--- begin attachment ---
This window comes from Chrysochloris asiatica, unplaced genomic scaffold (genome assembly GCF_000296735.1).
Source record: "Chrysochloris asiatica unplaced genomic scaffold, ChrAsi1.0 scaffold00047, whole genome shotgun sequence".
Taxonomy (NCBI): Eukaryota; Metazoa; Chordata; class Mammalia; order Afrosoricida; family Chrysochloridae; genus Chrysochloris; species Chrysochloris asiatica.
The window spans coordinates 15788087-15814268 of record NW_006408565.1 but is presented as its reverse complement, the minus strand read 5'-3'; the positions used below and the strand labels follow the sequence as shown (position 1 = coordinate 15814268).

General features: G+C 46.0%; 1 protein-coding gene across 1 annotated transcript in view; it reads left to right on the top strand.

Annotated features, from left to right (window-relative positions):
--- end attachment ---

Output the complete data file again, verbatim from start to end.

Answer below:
This window comes from Chrysochloris asiatica, unplaced genomic scaffold (genome assembly GCF_000296735.1).
Source record: "Chrysochloris asiatica unplaced genomic scaffold, ChrAsi1.0 scaffold00047, whole genome shotgun sequence".
Taxonomy (NCBI): Eukaryota; Metazoa; Chordata; class Mammalia; order Afrosoricida; family Chrysochloridae; genus Chrysochloris; species Chrysochloris asiatica.
The window spans coordinates 15788087-15814268 of record NW_006408565.1 but is presented as its reverse complement, the minus strand read 5'-3'; the positions used below and the strand labels follow the sequence as shown (position 1 = coordinate 15814268).

General features: G+C 46.0%; 1 protein-coding gene across 1 annotated transcript in view; it reads left to right on the top strand.

Annotated features, from left to right (window-relative positions):